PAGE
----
# John Horton Conway : biography

### Algebra

He has also done work in algebra, particularly with quaternions. Together with Neil James Alexander Sloane, he invented the system of icosian.

### Algorithmics

For calculating the day of the week, he invented the Doomsday algorithm. The algorithm is simple enough for anyone with basic arithmetic ability to do the calculations mentally. Conway can usually give the correct answer in under two seconds. To improve his speed, he practices his calendrical calculations on his computer, which is programmed to quiz him with random dates every time he logs on. One of his early books was on finite state machines.

### Theoretical physics

In 2004, Conway and Simon B. Kochen, another Princeton mathematician, proved the Free will theorem, a startling version of the No Hidden Variables principle of Quantum Mechanics. It states that given certain conditions, if an experimenter can freely decide what quantities to measure in a particular experiment, then elementary particles must be free to choose their spins in order to make the measurements consistent with physical law. In Conway’s provocative wording: "if experimenters have free will, then so do elementary particles."

## Books

He has (co-)written several books including the *ATLAS of Finite Groups*, *Regular Algebra and Finite Machines*, *Sphere Packings, Lattices and Groups*, *The Sensual (Quadratic) Form*, *On Numbers and Games*, *Winning Ways for your Mathematical Plays*, *The Book of Numbers*, and *On Quaternions and Octonions*. He is currently finishing *The Triangle Book* written with Steve Sigur, math teacher at Paideia School in Atlanta, Georgia, and in summer 2008 published *The Symmetries of Things* with Chaim Goodman-Strauss and Heidi Burgiel.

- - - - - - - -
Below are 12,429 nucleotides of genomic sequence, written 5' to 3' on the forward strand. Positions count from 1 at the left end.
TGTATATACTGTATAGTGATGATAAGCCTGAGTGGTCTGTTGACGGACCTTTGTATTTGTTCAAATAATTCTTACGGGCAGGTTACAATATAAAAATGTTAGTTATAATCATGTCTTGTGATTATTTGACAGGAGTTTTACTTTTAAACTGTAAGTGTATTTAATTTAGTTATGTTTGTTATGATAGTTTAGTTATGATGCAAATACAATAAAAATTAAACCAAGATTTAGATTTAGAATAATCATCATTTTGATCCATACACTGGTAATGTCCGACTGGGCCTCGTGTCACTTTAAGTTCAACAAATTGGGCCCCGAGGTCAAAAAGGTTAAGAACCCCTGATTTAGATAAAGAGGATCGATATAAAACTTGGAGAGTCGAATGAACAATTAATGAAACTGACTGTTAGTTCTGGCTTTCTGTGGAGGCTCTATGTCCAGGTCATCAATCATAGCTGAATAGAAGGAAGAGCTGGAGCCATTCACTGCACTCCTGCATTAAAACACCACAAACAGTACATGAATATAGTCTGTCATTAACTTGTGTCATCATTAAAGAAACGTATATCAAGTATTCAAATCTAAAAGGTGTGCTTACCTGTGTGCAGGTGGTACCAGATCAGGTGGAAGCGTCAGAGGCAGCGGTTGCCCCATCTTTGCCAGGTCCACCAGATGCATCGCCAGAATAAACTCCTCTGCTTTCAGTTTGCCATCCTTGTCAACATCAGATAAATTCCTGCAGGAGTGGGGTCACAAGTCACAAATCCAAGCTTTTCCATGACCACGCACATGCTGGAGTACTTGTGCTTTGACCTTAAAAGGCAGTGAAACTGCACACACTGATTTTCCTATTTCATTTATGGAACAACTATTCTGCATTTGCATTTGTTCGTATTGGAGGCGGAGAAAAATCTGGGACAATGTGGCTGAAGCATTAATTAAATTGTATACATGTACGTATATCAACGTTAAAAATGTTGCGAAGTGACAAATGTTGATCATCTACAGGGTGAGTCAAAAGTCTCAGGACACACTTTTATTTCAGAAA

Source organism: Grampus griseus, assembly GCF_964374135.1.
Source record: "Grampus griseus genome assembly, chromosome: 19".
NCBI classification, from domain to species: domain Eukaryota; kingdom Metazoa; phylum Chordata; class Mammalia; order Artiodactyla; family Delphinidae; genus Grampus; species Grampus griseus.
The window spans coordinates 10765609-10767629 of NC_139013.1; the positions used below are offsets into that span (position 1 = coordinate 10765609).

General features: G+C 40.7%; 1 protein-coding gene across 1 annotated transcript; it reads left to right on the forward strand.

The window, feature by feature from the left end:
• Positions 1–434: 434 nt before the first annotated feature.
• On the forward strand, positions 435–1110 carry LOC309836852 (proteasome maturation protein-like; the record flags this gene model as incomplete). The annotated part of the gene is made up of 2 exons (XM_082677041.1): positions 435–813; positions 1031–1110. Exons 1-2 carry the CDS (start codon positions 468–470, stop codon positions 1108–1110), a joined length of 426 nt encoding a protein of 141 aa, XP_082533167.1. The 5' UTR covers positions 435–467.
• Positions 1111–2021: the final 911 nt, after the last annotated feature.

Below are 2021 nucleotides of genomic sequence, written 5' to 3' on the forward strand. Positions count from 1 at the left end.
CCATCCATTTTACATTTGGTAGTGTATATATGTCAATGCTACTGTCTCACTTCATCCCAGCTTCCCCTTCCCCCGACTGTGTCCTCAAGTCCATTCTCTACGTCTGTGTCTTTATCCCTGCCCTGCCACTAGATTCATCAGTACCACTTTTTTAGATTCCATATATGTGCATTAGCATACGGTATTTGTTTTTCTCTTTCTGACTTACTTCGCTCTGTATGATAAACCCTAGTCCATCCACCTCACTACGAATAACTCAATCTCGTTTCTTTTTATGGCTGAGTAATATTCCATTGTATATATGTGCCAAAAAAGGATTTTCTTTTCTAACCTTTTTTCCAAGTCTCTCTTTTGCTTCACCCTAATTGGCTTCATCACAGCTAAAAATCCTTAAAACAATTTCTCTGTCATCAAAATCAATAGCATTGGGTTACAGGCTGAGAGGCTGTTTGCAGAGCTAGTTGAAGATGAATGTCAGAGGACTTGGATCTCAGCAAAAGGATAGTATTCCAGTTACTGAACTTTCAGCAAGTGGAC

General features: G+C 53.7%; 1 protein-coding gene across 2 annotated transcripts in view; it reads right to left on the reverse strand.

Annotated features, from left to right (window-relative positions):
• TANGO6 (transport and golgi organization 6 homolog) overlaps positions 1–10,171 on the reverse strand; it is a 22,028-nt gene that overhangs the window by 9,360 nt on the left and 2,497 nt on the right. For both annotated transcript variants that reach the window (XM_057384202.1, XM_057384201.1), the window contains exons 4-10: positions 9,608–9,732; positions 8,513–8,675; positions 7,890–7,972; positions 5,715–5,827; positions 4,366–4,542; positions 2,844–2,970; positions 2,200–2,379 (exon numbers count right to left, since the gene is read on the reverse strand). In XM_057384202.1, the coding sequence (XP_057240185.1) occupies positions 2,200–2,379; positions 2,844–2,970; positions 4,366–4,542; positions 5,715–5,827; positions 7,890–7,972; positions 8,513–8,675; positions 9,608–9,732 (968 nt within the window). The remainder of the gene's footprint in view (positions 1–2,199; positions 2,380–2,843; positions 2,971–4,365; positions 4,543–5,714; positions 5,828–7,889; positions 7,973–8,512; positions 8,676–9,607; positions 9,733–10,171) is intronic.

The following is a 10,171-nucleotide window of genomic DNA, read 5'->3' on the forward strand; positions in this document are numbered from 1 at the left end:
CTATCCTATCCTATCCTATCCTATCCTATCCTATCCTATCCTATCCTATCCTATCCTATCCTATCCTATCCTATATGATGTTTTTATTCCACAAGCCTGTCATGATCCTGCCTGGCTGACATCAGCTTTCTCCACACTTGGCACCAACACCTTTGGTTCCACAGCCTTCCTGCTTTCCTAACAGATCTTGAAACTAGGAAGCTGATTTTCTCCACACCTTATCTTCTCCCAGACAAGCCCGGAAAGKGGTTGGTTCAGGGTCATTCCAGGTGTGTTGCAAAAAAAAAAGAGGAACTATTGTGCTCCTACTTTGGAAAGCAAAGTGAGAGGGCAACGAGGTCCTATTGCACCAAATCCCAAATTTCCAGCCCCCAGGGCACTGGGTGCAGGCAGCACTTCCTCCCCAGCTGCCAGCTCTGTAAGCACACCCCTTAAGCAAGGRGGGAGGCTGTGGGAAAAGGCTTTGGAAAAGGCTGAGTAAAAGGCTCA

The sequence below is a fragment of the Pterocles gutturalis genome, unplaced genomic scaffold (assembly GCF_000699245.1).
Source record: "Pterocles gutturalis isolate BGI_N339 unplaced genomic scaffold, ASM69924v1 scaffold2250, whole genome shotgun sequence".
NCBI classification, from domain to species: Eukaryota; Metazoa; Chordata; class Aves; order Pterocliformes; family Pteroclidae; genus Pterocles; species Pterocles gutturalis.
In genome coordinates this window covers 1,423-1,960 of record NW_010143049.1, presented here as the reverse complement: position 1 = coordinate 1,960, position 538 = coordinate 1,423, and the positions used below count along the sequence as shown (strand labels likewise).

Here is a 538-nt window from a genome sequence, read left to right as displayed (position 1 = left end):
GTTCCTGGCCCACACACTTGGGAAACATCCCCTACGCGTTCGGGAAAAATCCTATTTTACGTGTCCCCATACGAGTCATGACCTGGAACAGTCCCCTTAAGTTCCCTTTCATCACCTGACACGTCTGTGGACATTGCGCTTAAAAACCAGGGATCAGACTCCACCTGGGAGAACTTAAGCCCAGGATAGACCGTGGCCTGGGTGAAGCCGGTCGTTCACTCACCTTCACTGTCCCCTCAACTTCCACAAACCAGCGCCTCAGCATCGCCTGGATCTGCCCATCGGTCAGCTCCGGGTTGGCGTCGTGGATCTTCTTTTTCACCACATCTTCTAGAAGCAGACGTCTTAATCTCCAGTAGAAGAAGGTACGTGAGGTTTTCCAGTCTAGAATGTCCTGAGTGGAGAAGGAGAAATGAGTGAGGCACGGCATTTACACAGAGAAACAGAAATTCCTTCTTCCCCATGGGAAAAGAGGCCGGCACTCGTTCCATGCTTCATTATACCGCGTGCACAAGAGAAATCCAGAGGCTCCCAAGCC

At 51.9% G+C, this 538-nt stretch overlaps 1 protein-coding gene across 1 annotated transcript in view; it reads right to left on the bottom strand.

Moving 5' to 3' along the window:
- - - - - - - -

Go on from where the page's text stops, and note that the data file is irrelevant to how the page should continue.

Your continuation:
## Biography

Conway’s parents were Agnes Boyce and Cyril Horton Conway. He was born in Liverpool. He became interested in mathematics at a very early age and his mother recalled that he could recite the powers of two when he was four years old. At the age of eleven his ambition was to become a mathematician.

After leaving secondary school, Conway entered Gonville and Caius College, Cambridge to study mathematics. He was awarded his BA in 1959 and began to undertake research in number theory supervised by Harold Davenport. Having solved the open problem posed by Davenport on writing numbers as the sums of fifth powers, Conway began to become interested in infinite ordinals. It appears that his interest in games began during his years studying at Cambridge, where he became an avid backgammon player, spending hours playing the game in the common room. He was awarded his doctorate in 1964 and was appointed as College Fellow and Lecturer in Mathematics at the University of Cambridge.

He left Cambridge in 1986 to take up the appointment to the John von Neumann Chair of Mathematics at Princeton University.

Conway resides in Princeton, New Jersey. He has seven children by various marriages, three grandchildren and four great-grand children. He has been married three times; his first wife was Eileen, and his second wife was Larissa. He has been married to his third wife, Diana, since 2001.

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